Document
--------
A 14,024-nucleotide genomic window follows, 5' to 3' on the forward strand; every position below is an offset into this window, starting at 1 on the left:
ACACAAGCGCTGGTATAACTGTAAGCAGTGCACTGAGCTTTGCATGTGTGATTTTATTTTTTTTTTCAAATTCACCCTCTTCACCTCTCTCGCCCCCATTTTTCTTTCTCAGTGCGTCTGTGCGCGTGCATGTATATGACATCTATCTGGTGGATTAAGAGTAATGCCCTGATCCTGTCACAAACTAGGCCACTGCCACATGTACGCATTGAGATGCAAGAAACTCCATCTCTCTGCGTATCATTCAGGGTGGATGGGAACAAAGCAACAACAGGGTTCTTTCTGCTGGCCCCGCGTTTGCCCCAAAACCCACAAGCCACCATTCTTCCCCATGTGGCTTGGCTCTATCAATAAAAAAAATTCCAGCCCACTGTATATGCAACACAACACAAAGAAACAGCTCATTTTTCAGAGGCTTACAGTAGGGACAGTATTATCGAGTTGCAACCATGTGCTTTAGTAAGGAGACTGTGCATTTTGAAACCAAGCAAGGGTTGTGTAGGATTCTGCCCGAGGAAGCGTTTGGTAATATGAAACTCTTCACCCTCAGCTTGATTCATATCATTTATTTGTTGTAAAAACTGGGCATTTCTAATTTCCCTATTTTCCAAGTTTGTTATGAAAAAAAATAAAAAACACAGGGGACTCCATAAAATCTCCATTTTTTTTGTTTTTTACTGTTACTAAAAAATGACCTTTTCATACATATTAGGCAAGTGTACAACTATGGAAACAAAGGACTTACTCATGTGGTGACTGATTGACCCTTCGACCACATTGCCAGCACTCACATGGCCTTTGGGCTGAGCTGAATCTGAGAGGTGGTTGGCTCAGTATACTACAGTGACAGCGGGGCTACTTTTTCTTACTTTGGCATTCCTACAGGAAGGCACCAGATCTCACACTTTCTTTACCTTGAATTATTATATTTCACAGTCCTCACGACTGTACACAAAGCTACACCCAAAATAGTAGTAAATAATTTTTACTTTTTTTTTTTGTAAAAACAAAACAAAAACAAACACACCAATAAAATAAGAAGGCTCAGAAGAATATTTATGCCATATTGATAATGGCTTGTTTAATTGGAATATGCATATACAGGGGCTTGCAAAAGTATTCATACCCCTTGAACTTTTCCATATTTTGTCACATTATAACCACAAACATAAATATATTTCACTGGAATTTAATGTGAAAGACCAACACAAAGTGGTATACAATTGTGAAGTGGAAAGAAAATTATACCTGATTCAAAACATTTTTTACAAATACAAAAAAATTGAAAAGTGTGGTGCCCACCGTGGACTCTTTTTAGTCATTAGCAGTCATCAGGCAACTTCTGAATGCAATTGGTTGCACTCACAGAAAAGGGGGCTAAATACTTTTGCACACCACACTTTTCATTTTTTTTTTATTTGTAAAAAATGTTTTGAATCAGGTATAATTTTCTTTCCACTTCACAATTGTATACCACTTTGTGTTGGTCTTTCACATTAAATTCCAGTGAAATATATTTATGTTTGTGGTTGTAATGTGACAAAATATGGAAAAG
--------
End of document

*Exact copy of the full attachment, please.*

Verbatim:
A 14,024-nucleotide genomic window follows, 5' to 3' on the forward strand; every position below is an offset into this window, starting at 1 on the left:
ACACAAGCGCTGGTATAACTGTAAGCAGTGCACTGAGCTTTGCATGTGTGATTTTATTTTTTTTTTCAAATTCACCCTCTTCACCTCTCTCGCCCCCATTTTTCTTTCTCAGTGCGTCTGTGCGCGTGCATGTATATGACATCTATCTGGTGGATTAAGAGTAATGCCCTGATCCTGTCACAAACTAGGCCACTGCCACATGTACGCATTGAGATGCAAGAAACTCCATCTCTCTGCGTATCATTCAGGGTGGATGGGAACAAAGCAACAACAGGGTTCTTTCTGCTGGCCCCGCGTTTGCCCCAAAACCCACAAGCCACCATTCTTCCCCATGTGGCTTGGCTCTATCAATAAAAAAAATTCCAGCCCACTGTATATGCAACACAACACAAAGAAACAGCTCATTTTTCAGAGGCTTACAGTAGGGACAGTATTATCGAGTTGCAACCATGTGCTTTAGTAAGGAGACTGTGCATTTTGAAACCAAGCAAGGGTTGTGTAGGATTCTGCCCGAGGAAGCGTTTGGTAATATGAAACTCTTCACCCTCAGCTTGATTCATATCATTTATTTGTTGTAAAAACTGGGCATTTCTAATTTCCCTATTTTCCAAGTTTGTTATGAAAAAAAATAAAAAACACAGGGGACTCCATAAAATCTCCATTTTTTTTGTTTTTTACTGTTACTAAAAAATGACCTTTTCATACATATTAGGCAAGTGTACAACTATGGAAACAAAGGACTTACTCATGTGGTGACTGATTGACCCTTCGACCACATTGCCAGCACTCACATGGCCTTTGGGCTGAGCTGAATCTGAGAGGTGGTTGGCTCAGTATACTACAGTGACAGCGGGGCTACTTTTTCTTACTTTGGCATTCCTACAGGAAGGCACCAGATCTCACACTTTCTTTACCTTGAATTATTATATTTCACAGTCCTCACGACTGTACACAAAGCTACACCCAAAATAGTAGTAAATAATTTTTACTTTTTTTTTTTGTAAAAACAAAACAAAAACAAACACACCAATAAAATAAGAAGGCTCAGAAGAATATTTATGCCATATTGATAATGGCTTGTTTAATTGGAATATGCATATACAGGGGCTTGCAAAAGTATTCATACCCCTTGAACTTTTCCATATTTTGTCACATTATAACCACAAACATAAATATATTTCACTGGAATTTAATGTGAAAGACCAACACAAAGTGGTATACAATTGTGAAGTGGAAAGAAAATTATACCTGATTCAAAACATTTTTTACAAATACAAAAAAATTGAAAAGTGTGGTGCCCACCGTGGACTCTTTTTAGTCATTAGCAGTCATCAGGCAACTTCTGAATGCAATTGGTTGCACTCACAGAAAAGGGGGCTAAATACTTTTGCACACCACACTTTTCATTTTTTTTTTATTTGTAAAAAATGTTTTGAATCAGGTATAATTTTCTTTCCACTTCACAATTGTATACCACTTTGTGTTGGTCTTTCACATTAAATTCCAGTGAAATATATTTATGTTTGTGGTTGTAATGTGACAAAATATGGAAAAG